Taste Comparison:

The two-person taste test was definitive: store-bought was the favorite for being thicker and richer. Not to say that homemade was bad – indeed, it was delicious. Just not *as* delicious.

Homemade PITA factor:

4.5. This isn’t a complex recipe, but you have to be very attentive and very careful when heating and mixing the milk, cream and eggs. Screw it up, and you’ll end up with extra-creamy scrambled eggs or curdled cream. Also, it was challenging to whisk eggs and pour in the hot milk/cream mixture at the same time, but that could be a result of the saucepan I chose. The non-cooked version would rate even higher on this scale, as it involves a lot of “mix this, chill 3 hours, add that, chill another hour, add more, chill more” etc…

DIY or Buy?

Buy. The homemade stuff kind of separates out in storage, it goes bad quickly, it takes almost an hour to make and there’s a high potential to screw it up if you aren’t careful. The store stuff tastes great, has no offensive ingredients (unless you’re vegan, of course), costs the same as DIY and is just as easy to customize to your own personal taste with the addition of spirits and coffee. Spend your time enjoying the holidays. Buy your eggnog.

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9 Responses to “Eggnog”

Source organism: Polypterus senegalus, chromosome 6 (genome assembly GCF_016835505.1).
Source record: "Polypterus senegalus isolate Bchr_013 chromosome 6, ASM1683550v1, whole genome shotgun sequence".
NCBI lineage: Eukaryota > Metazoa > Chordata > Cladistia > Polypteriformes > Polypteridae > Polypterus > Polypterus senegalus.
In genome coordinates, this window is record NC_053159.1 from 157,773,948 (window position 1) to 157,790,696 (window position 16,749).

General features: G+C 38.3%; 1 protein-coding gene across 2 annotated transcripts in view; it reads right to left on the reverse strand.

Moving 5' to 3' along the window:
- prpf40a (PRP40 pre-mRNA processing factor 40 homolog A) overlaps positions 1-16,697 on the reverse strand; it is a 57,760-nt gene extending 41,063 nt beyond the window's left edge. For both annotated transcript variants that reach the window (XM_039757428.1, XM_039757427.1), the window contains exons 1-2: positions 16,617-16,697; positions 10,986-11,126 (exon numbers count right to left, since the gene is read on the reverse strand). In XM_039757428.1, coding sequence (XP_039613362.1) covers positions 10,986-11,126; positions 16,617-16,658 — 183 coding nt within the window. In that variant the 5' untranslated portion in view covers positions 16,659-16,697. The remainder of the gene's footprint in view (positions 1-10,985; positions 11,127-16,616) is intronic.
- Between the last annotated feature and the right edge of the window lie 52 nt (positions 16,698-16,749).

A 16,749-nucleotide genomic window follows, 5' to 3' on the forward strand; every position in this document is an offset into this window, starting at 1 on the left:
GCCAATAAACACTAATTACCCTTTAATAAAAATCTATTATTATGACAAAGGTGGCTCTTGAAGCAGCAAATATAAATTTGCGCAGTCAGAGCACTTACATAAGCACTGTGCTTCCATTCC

1. elenasc 12/07/2010 at 12:26 pm #

    Wow! Thank you for this recipe! I’m definitely going to try it! I love eggnog and I always buy it but I’m sure fresh it’s much better!

  2. Cat 12/07/2010 at 12:27 pm #

    If you ever need a really ghetto recipe, we used to make egg nog with a whole egg, 3/4 of a glass of milk, a bit of vanilla, and ice – all blended together. Also tasted delicious. Was much less classy.

    • amanda 12/07/2010 at 12:32 pm #

      It’s an eggnog smoothie! Will try. Yum.

  3. Steffie 12/07/2010 at 12:59 pm #

    Glad to have found your blog! Keep it up; this is definitely inspiring. 🙂

  4. Jessica 12/07/2010 at 3:09 pm #

    My sister and I were just discussing this wondering if it is worth the effort to make egg nog homemade!! Were you comparing homemade to AE egg nog? Please say yes, as AE is my baseline for all dairy products’ quality comparison.

    • amanda 12/07/2010 at 4:31 pm #

      Yep! AE Egg Nog was my comparison product.

      • Heather 12/07/2010 at 11:29 pm #

        I enjoyed your review! I was debating making homemade egg nog and broke down and bought soy nog based on the small container and price. It was quite good and my husband even liked it. Way less sugary.

  5. e hookah 06/26/2014 at 12:44 am #

    Attractive section of content. I just stumbled upon your website and in accession capital to assert that I
    get actually enjoyed account your blog posts. Any way I’ll be subscribing to your feeds and
    even I achievement you access consistently fast.

Trackbacks/Pingbacks